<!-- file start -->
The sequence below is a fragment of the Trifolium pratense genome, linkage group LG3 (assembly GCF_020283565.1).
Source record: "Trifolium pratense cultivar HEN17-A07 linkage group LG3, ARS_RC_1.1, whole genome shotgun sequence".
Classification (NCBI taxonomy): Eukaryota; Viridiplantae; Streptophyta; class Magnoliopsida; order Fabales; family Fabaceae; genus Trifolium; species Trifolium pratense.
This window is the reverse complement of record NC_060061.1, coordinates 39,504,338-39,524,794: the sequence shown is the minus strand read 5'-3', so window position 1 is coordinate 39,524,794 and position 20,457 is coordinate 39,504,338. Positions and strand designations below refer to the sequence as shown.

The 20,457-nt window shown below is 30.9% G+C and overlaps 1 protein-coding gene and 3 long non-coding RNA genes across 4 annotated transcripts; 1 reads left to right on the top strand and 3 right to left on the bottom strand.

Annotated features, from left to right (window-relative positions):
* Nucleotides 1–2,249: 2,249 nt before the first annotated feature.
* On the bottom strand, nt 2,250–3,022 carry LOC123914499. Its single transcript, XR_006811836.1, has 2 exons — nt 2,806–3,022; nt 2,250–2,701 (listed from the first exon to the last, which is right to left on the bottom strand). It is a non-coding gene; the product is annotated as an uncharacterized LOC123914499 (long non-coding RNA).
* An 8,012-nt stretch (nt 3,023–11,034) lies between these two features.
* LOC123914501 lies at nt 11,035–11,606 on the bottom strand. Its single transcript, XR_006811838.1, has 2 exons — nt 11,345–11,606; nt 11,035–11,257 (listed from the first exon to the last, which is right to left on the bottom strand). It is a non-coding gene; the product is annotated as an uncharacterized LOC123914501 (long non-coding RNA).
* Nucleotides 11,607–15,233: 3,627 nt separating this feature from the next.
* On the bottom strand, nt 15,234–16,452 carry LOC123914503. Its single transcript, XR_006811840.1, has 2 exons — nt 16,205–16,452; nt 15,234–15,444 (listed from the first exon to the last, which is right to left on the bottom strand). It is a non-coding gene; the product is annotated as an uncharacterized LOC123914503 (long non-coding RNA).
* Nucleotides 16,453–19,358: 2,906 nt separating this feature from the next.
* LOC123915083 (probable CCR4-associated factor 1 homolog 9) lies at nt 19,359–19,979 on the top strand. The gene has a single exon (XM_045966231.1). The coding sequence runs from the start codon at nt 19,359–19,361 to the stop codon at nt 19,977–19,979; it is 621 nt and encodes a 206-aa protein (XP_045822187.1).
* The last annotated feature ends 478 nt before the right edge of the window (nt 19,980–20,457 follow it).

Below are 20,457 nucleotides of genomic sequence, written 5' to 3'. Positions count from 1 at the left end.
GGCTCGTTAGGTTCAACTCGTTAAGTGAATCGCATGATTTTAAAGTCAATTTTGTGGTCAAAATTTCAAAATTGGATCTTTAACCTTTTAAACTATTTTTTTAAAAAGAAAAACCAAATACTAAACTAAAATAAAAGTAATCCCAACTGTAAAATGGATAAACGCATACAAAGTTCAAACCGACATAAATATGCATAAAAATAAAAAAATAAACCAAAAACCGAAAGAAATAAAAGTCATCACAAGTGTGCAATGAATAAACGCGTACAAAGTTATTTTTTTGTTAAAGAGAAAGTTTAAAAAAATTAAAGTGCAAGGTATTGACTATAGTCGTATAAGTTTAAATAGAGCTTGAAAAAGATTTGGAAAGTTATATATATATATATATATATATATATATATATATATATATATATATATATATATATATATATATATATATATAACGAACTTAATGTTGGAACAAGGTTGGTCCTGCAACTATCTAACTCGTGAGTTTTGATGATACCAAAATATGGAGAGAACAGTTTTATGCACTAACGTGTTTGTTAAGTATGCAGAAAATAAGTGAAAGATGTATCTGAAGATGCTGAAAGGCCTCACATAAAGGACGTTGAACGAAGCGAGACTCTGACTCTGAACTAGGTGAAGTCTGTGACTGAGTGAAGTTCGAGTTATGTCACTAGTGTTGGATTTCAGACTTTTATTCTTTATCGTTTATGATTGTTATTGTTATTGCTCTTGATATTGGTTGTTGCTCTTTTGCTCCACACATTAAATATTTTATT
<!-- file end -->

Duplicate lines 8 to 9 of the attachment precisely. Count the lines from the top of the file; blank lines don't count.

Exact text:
* On the bottom strand, nt 2,250–3,022 carry LOC123914499. Its single transcript, XR_006811836.1, has 2 exons — nt 2,806–3,022; nt 2,250–2,701 (listed from the first exon to the last, which is right to left on the bottom strand). It is a non-coding gene; the product is annotated as an uncharacterized LOC123914499 (long non-coding RNA).
* An 8,012-nt stretch (nt 3,023–11,034) lies between these two features.